The purposes to which the wood of the blue gum is applied are as numerous as the varieties of work which devolve on the shipwright, millwright, house carpenter, implement-maker, and engineer, for in all these departments of mechanical labour and skill it is found to be a material all but indispensable, notwithstanding the great diversity of woods available in the Colony. For instance, it is in constant use for tree-nails in ship-building, – as gunwales for boats,- for house-building. for fitting up steam engines and the heaviest machinery,- in the construction of wheels, wheelbarrows, carts. &c, and for piles on which to raise wharves ; bridges of great span are built of it, -that at Bridgewater, about II miles from Hobart Town, of which a model was sent to the London Exhibition. and which is raised upon piles measuring 65 to 90 feet each in length, stands 9 feet above the highest high watermark, and measures 96 feet from end to end, by a breadth affording a roadway of 24 feet, is constructed entirely of this timber. This tree, like most of the Eucalypti, yields a red, highly astringent gum, which has been extensively used,and found to answer, as a “kino,” and the leaves by distillation yield an essential oil, having the properties of “Cajeput oil.
Stereo of the blue gum bridge at Bridgewater
Attributed to Morton Allport 1860s
TAHO Ref: 17AUTAS001126184597
… bridges of great span are built of it, -that at Bridgewater, about II miles from Hobart Town, of which a model was sent to the London Exhibition. and which is raised upon piles measuring 65 to 90 feet each in length, stands 9 feet above the highest high watermark, and measures 96 feet from end to end, by a breadth affording a roadway of 24 feet, is constructed entirely of this timber….
The Tasmanian Executive won two awards at the Paris Expo 1855:
1,2 Paris Exhibition 1855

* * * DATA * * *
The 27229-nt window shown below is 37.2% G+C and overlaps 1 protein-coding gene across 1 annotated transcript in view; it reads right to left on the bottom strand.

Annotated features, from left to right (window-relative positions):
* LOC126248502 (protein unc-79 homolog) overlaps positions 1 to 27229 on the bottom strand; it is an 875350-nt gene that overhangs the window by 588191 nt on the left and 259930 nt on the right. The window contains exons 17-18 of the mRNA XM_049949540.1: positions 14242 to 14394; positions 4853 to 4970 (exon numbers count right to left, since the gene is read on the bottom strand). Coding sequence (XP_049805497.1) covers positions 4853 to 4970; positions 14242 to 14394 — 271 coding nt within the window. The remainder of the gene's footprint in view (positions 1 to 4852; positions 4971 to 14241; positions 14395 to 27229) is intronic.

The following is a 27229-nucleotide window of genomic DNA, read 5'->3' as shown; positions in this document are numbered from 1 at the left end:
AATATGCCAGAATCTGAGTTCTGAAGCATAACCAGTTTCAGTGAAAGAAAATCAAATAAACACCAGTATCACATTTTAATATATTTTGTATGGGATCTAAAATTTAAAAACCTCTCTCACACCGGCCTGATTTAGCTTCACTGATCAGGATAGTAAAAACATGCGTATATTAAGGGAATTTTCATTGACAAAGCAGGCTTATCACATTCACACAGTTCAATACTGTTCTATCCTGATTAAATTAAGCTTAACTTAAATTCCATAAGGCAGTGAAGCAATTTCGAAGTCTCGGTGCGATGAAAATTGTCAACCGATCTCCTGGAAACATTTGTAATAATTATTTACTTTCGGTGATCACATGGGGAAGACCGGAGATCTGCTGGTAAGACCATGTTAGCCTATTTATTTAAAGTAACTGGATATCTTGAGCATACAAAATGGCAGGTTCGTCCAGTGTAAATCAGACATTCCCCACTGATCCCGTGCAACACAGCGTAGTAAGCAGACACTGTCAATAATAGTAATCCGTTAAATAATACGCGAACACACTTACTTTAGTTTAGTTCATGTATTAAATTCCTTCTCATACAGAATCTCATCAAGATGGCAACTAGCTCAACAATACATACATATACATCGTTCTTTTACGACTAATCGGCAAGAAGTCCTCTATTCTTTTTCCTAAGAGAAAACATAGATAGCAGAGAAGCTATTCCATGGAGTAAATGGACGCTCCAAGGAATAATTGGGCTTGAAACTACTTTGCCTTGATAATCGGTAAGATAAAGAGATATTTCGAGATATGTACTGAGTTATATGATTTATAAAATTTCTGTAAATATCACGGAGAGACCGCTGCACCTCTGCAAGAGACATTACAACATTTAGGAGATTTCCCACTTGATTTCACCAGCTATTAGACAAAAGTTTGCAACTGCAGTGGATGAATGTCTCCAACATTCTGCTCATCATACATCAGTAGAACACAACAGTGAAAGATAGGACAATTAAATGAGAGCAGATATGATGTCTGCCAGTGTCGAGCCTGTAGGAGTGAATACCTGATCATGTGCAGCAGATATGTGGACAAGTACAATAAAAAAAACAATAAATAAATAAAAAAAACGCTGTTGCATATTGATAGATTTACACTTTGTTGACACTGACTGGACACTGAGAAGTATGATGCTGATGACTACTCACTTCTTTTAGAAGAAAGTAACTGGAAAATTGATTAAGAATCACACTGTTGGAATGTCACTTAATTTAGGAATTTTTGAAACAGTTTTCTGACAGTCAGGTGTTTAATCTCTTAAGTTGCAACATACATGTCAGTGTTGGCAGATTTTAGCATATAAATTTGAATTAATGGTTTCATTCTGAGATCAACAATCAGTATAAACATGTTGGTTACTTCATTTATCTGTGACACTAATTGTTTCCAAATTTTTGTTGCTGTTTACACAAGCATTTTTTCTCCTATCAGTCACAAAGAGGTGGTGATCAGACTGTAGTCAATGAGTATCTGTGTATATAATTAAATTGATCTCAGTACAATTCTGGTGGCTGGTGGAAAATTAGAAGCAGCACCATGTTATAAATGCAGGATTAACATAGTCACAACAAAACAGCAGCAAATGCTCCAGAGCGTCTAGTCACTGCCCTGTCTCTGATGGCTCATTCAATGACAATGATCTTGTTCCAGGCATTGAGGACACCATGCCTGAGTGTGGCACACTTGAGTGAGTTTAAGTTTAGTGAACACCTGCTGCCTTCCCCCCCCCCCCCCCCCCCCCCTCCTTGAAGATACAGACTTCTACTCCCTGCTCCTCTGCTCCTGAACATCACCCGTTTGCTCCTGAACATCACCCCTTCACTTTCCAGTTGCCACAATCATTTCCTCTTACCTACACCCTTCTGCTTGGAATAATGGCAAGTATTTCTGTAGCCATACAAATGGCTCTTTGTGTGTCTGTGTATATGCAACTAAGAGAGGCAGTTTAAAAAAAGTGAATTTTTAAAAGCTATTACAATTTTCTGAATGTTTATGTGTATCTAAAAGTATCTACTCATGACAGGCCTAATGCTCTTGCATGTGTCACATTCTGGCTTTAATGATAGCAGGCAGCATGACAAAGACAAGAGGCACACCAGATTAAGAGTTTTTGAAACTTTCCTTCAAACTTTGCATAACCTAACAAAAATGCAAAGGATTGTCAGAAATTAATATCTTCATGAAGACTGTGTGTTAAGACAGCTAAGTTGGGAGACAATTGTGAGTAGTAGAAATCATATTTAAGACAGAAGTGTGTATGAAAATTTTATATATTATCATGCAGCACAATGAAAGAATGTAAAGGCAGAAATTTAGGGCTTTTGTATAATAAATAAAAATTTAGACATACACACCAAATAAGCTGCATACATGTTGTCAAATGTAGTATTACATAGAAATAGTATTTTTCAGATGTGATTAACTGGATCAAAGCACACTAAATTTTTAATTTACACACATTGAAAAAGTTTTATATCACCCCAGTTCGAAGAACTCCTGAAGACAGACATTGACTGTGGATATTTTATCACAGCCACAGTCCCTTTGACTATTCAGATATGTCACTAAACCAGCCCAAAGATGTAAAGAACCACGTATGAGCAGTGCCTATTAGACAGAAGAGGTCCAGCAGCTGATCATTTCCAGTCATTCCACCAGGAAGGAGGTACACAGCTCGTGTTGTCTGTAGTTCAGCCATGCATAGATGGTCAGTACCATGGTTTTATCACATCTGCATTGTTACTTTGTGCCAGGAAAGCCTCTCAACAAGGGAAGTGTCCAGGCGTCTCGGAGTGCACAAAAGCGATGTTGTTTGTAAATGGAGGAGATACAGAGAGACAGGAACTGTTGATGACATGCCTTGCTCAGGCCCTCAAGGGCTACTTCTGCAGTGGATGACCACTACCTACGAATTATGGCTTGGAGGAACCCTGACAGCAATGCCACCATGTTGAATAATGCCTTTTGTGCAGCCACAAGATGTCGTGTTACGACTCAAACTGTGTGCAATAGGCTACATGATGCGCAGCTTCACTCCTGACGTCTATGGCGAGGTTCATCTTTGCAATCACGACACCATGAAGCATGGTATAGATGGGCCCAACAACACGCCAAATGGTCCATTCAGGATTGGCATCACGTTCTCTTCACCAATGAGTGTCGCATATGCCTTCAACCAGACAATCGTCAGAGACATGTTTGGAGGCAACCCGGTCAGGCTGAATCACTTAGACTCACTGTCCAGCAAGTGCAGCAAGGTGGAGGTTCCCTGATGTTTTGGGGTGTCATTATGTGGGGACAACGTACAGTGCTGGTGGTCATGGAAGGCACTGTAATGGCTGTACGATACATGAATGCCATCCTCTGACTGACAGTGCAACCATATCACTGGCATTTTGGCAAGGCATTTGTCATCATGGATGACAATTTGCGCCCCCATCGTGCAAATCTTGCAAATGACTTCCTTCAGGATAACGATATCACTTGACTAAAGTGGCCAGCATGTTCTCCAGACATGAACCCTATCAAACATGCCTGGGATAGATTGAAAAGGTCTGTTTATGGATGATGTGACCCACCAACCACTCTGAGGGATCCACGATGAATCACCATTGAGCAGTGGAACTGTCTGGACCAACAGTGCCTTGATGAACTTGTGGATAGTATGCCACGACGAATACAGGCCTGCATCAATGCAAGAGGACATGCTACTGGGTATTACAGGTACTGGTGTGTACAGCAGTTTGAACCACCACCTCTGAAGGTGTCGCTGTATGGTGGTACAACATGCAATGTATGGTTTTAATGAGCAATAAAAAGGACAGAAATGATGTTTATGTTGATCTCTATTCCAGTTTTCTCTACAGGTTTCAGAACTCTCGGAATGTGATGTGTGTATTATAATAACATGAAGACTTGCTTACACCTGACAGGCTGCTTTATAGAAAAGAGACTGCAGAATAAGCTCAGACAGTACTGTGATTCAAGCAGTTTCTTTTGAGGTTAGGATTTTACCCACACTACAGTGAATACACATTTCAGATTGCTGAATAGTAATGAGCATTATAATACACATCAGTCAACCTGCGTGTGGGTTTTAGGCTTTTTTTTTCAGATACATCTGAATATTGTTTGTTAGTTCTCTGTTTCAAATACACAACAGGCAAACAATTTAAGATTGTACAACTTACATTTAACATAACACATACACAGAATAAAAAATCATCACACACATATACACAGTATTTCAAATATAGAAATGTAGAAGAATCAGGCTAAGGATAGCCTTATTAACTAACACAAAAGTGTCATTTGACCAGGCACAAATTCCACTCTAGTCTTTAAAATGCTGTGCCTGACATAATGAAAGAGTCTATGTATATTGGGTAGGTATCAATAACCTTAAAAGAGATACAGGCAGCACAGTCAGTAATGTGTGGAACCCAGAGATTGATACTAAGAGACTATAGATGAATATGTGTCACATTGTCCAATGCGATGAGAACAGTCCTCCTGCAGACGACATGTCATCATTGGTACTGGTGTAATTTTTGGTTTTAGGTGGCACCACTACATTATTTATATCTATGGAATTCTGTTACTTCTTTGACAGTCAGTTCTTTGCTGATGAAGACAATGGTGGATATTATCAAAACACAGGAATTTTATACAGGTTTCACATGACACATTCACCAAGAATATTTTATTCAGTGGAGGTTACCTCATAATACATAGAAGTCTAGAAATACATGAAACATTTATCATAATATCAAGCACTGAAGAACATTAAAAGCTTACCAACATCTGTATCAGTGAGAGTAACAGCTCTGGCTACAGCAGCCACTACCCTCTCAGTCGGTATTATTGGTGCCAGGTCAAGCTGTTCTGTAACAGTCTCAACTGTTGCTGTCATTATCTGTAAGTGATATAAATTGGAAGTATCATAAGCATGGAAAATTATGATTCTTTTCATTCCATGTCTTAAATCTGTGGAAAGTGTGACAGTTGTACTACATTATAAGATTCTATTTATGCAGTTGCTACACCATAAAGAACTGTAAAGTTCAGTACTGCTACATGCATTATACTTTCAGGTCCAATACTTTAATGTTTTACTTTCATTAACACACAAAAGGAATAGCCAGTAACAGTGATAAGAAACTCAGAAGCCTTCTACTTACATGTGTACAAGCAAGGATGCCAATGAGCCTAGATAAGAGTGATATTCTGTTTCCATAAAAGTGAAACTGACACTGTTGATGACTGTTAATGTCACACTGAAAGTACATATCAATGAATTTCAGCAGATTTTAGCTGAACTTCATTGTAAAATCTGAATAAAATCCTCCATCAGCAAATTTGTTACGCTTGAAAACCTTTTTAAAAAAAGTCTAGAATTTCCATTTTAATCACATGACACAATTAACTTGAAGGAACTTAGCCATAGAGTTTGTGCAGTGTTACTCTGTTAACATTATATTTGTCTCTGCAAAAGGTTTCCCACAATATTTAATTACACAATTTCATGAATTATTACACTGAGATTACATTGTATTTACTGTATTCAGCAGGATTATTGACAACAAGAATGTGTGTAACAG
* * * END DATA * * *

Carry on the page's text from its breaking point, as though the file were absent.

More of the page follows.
Certificate of award of 2nd class medal to Tasmanian Executive
for (1) wood turned objects and furniture and (2) wood carvings,
signed by Napoleon Bonaparte
(80 cm. x eQ cm.) (Royal Society of Tasmania, UTas ePrints)
State Library of Tasmania
Blue gum camp and coupe ca. 1870
ADRI: AUTAS001126185776; AUTAS001126185636
Source: Allport Library and Museum of Fine Arts
The Harriet McGregor, 332 tons, was built at the Domain shipyard by Alexander McGregor in 1871, and named after his wife, the former Harriet Bayley. It was the most renowned of the blue-gum clippers that made 24 voyages from Hobart to London and back as well as trading on intercolonial and Mauritian routes until sold in 1895 to Danish owners, renamed Water Queen, and destroyed soon after by fire at Rio.
Title: HARRIET MCGREGOR [picture]
Author/Creator: Allan C. Green 1878-1954
Date(s): [ca. 1900-ca. 1954]
Description: 2 negatives : glass ; each 12.1 x 16.6 cm. (half plate)
Identifier(s): Accession no(s) H91.250/130; H91.250/131
Subjects: Harriet McGregor (Ship) ; Barks (Sailing ships)
Notes: Copy of earlier negative.
Link to digitised item: http://handle.slv.vic.gov.au/10381/27991
Another use for the Tasmanian blue gum was the manufacture of soap from the fresh green leaves. This advertisement ca. 1900 by New York soap company HYOMEI stressed the benefits to both mother and child.